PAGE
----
Articles tagged "resistance"

Teen Talk Tuesday (5/16/2018 Edition)

Happy Wednesday, YA librarians, and welcome to this special *Wednesday edition* of Teen Talk Tuesday!

Check out our latest & greatest teen titles out this month, then join us today at 2:30pm EST for Early Word YA Galley Chat (hashtag: #ewgcya) and tell us what you’ve been reading and loving.

LEGENDARY by Stephanie Garber
9781250095312
Ages 13 to 18
Also available in audio
The sequel to the New York Times bestselling and #1 IndieNext Pick CARAVAL, following Scarlett’s younger sister, Tella. After being swept up in the magical world of Caraval, Donatella Dragna has finally escaped her father and saved her sister Scarlett from a disastrous arranged marriage. The girls should be celebrating, but Tella isn’t yet free. She made a desperate bargain with a mysterious criminal, and what Tella owes him no one has ever been able to deliver: Caraval Master Legend’s true name.

“The pacing is impeccable, with urgency increasing to an almost breathless point as Tella runs from clue to clue, while bittersweet truths and devastating betrayals unfold.” —The Bulletin of the Center for Children’s Books, starred review

” . . . a tour de force of imagination.” —Kirkus readmoreremove

Happy Women’s History Month/International Women’s Day 2018!

March is Women’s History Month and today we celebrate International Women’s Day! Get inspired by our 2018 ALA Amelia Bloomer Project Book List titles (best feminist books):

GIRLS MADE OF SNOW AND GLASS by Melissa Bashardoust
DOWN AMONG THE STICKS AND BONES by Seanan McGuire
A HOPE MORE POWERFUL THAN THE SEA by Melissa Fleming

For Women’s History Month, The New York Times’s staff book critics chose “15 remarkable books by women that are shaping the way we read and write fiction in the 21st century.” Here are the Macmillan picks:

OUTLINE by Rachel Cusk
AMERICAN INNOVATIONS by Rivka Galchen
HOW SHOULD A PERSON BE? by Sheila Heti
HER BODY AND OTHER PARTIES by Carmen Maria Machado
SALVAGE THE BONES by Jesmyn Ward

Some of our faves on shelves now:
NASTY WOMEN: Feminism, Resistance, and Revolution in Trump’s America, edited by Samhita Mukhopadhyay & Kate Harding
WHEN THEY CALL YOU A TERRORIST: A Black Lives Matter Memoir by Patrisse Khan-Cullors & asha bandele
ONE DAY WE’LL ALL BE DEAD AND NONE OF THIS WILL MATTER by Scaachi Koul
GEEK GIRL RISING: Inside the Sisterhood Shaking Up Tech by Heather Cabot & Samantha Walravens
REAL AMERICAN by Julie Lythcott-Haims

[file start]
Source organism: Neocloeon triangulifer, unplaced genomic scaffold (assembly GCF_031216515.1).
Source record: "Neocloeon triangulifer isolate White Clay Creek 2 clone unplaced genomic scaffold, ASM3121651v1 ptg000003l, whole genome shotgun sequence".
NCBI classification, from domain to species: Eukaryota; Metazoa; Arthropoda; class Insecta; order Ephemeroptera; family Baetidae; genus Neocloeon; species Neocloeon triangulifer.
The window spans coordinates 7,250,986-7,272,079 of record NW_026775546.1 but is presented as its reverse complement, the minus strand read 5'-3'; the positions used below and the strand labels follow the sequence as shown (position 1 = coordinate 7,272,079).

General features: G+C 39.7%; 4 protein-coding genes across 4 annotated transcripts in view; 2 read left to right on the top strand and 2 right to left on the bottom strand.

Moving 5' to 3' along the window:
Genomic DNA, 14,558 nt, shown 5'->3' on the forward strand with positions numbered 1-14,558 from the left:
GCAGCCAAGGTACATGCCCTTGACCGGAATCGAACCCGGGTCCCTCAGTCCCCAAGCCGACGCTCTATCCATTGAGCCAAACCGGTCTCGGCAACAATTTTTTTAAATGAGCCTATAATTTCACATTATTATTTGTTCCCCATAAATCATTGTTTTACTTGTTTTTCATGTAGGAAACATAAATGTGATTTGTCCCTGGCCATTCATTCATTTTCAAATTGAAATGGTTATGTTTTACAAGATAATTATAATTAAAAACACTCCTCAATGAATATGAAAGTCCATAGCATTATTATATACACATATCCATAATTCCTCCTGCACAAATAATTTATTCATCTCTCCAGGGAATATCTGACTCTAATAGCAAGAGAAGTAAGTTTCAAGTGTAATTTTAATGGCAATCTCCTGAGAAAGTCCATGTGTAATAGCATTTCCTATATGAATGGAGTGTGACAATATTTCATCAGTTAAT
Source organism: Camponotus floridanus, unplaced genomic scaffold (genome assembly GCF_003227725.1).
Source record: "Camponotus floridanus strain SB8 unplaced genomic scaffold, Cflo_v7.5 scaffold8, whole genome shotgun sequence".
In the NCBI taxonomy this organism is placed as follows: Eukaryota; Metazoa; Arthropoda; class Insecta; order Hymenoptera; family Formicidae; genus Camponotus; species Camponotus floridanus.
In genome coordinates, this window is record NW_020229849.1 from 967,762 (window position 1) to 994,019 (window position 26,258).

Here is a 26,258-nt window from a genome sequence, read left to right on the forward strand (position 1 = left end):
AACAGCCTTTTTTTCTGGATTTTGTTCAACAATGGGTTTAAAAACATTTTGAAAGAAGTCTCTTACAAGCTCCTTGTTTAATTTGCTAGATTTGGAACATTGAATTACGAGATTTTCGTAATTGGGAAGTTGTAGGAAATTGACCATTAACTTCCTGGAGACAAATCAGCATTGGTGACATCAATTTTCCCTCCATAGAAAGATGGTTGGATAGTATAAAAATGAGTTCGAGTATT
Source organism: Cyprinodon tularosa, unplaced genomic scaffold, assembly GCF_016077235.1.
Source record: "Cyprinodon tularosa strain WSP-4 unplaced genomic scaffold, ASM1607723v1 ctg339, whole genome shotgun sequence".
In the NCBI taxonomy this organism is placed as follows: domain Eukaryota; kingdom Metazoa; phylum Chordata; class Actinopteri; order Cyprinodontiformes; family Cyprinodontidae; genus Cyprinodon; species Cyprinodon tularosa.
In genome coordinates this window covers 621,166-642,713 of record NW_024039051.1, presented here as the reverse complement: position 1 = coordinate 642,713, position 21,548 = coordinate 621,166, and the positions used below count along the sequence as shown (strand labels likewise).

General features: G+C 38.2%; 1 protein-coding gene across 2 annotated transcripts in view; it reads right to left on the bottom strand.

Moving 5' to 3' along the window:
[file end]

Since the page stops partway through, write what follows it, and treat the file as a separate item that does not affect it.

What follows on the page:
And future faves coming to your shelves soon:
ELOQUENT RAGE: A Black Feminist Discovers Her Superpower by Brittney Cooper
MINORITY LEADER: How to Lead from the Outside and Make Real Change by Stacey Abrams
A POLITICALLY INCORRECT FEMINIST: Creating a Movement with Bitches, Lunatics, Dykes, Prodigies, Warriors, and Wonder Women by Phyllis Chesler readmoreremove

Day’s YA – HOW I RESIST

Happy New Year, YA friends!

Winter Storm Grayson is in full force over here in NYC, so we’re staying bundled up today. The temperatures outside might be arctic-like, but I have a book for you that’s sure to light a fire of resistance in the hearts of readers young and old.

HOW I RESIST by Maureen Johnson
9781250168368
Available May 15, 2018 from Wednesday Books
Ages 13 to 18

Young people are rising up among the ranks of activists and it is absolutely vital that their voices are heard. This book will help to make sure that happens. HOW I RESIST is a compilation of essays, interviews, poems, and songs written for teens about activism, strength, and having hope in a time when the world looks bleak. Chapters include an essay about growing up queer and Hispanic in Texas, a guide to calling your representatives, a short story about being an activist while at college, and a list of books about resistance compiled by librarians, plus a number of other thoughtful and thought-provoking topics. The all-star cast of contributors includes Libba Bray, Javier Muñoz, Rosie O’Donnell, Jodi Picoult, Jason Reynolds, Jacqueline Woodson, Jesse Tyler Ferguson and his husband Justin Mikita, Sabaa Tahir, and so many more.

While this collection is written specifically for young people, it will make readers of all ages pause and think about what they are doing–or what they could be doing–to make the world a better place, which ultimately has an impact on resistance, as Hebh Jamal points out: “Taking time to think deeply about one’s advocacy makes a more productive advocate. How I resist is therefore deeply affected by how much I am willing to think.” The message of hope within these pages is one that all readers can and should turn to for inspiration and encouragement. In the end, it’s about being true to who you are and believing that you have the power to make a change because, as Rebecca Roanhorse says in her chapter of the book, “Being you is the most powerful kind of resistance of all.” readmoreremove

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